One of the reasons why I'm posting this is because well I'm telling the truth and this is certainly no lie at all...he's sort of related to me! Yes, this is true he is sort-of a relative of mine but not much of one really; Its a long story; my Dad was actually adopted when he was young and he does know his real mum and her name is Betty Thelwell (whom I saw at Easter), and several years ago when I was a baby she married Ron Thelwell who is actually the cousin of Norman Thelwell and I only found that out a few months ago and my step-grandfather Ron passed away in April 14, 2010 when he was 94 (Ron was born on April 30, 1915) and it was a shame since I was visiting my grandmother then and me and my family visited her the day after Ron died. I found out that Norman Thelwell was Ron's nephew and I'm not sure if Ron was a cousin or uncle to Norman - but this is how it works and now my grandmother Betty is a widow and is still named Betty Thelwell - so to put it this way, Norman Thelwell is my step great-uncle, although he isn't related but there must be some level of being related here.
My step-grandfather Ron had a career himself, what we did know about him was that the truth was he designed the Dove shampoo-logo although I don't know if he designed the bird or the logo or even both, but this is true and its a shame that he didn't get recognition for this beautiful design and this is just the way a logo should be. I always described Ron as my grandfather because all my real grandfathers died before I was born, and now I have no grandfathers left and my great-step grandmother died about three weeks after Ron Thelwell did and Betty is my only grandparent still alive.
Although, I've never met Norman Thelwell neither has my Dad or Mum but my grandmother has met him and I wish I could have met him - he was a great watercolourist and draughtsman himself - I'd like to know this to the world...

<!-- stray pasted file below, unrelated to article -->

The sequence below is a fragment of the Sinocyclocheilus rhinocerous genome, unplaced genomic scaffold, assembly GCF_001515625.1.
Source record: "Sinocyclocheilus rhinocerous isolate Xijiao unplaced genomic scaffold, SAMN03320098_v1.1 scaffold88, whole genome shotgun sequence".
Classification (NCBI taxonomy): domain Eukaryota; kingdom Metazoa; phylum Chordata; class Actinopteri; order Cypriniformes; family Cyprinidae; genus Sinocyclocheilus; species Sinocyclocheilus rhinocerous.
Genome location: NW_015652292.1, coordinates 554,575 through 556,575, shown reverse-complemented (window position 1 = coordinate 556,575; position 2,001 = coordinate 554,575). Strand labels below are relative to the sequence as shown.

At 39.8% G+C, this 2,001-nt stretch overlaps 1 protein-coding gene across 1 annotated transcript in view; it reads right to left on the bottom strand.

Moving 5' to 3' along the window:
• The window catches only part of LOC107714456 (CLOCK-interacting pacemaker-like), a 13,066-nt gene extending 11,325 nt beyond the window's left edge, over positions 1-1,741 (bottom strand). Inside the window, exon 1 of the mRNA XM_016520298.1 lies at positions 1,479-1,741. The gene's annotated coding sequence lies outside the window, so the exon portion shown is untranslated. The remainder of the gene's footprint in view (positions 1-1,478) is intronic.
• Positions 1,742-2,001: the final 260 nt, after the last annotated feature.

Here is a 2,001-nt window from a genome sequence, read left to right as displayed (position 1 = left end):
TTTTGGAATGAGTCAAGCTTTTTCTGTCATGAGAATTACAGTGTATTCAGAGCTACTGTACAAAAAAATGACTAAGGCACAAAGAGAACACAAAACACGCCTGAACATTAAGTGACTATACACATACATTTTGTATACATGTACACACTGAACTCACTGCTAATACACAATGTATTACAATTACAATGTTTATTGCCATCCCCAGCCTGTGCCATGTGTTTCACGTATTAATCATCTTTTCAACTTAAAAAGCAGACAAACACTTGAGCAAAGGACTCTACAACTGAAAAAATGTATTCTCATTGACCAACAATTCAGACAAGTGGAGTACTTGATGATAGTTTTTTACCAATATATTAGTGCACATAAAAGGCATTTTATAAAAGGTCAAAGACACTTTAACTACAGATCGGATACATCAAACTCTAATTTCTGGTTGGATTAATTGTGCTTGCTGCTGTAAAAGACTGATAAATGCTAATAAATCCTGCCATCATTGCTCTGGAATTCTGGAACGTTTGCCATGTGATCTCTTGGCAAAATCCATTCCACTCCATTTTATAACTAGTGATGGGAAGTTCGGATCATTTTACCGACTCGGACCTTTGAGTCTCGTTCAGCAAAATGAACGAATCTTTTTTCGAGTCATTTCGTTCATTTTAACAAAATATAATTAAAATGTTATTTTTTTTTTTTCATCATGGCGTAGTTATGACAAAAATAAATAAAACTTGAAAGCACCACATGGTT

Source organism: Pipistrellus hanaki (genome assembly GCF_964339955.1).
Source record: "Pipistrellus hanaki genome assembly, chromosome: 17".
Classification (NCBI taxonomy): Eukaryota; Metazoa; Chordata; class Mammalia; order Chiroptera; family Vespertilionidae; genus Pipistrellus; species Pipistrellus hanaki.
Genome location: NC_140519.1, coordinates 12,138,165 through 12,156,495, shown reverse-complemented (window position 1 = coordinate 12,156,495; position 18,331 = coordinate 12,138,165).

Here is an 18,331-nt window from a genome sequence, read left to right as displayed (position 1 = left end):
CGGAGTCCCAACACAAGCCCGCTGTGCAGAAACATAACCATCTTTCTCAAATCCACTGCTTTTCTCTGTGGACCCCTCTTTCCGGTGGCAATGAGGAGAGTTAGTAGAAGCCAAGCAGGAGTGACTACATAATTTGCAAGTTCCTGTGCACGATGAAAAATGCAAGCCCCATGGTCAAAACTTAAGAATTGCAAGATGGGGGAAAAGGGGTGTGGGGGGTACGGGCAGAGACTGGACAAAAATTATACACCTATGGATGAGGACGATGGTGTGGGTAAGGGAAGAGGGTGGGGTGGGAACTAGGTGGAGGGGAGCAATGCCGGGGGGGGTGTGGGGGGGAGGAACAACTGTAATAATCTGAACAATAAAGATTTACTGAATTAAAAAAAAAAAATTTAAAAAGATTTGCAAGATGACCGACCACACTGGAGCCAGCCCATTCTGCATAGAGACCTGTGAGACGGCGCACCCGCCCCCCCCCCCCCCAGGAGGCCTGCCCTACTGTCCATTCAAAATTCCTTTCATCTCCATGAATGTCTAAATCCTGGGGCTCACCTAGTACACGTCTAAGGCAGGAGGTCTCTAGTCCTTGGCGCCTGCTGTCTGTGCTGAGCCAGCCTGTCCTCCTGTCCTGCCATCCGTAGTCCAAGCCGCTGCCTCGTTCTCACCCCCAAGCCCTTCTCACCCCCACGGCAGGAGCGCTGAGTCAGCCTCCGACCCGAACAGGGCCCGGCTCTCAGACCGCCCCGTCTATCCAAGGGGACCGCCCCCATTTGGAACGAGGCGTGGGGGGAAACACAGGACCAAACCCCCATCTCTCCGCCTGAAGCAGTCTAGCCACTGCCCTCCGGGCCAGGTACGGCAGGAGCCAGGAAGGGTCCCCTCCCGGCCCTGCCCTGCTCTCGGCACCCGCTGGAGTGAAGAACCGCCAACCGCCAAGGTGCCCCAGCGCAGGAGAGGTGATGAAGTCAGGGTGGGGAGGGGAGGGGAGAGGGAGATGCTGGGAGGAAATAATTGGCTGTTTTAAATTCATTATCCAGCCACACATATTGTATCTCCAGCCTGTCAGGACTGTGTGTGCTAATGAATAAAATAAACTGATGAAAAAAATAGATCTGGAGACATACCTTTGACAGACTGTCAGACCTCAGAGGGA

Eric Noble said...

That is so cool!! I would count it as being related!! I wish I was related to a famous cartoonist. I may be related to Daniel Boone (not sure), who is also related to Tex Avery. Don't quote me on that. I'm not sure how the genealogy works.

These are beautiful drawings. Such craftsmanship and artistry. Thank you for sharing these.

Steven Hartley said...

Yes, its interesting that some relatives have some fame - I also have an unconfirmed relative and I might be related to a German chemist named Carl Bosch who won the Nobel Prise in Chemistry 1931 and we are not sure if he's relative and I don't know how the genealogy works either.

Roberto Severino said...

This is some very interesting stuff, Steven. I've never heard of Norman Thelwell before, but these watercolor drawings and paintings are simply remarkable. I also agree with Eric. It must be amazing being related to a famous cartoonist, even if you're not sure of the fact.

Steven Hartley said...

Roberto, Thank you for sharing - I'm glad you like the Norman Thelwell designs and the tribute I posted even though he's sort of a relative of mine.

Yes, it does feel a little good being related to a cartoonist because drawing and animation are my two passions and I wonder if this is an inheritage because my grandmother married Ron Thelwell (related to Norman) when I was a baby.

chrisallison said...

great colors! great find, dude

Anonymous said...

are norman thelwells limited edition prints worth much .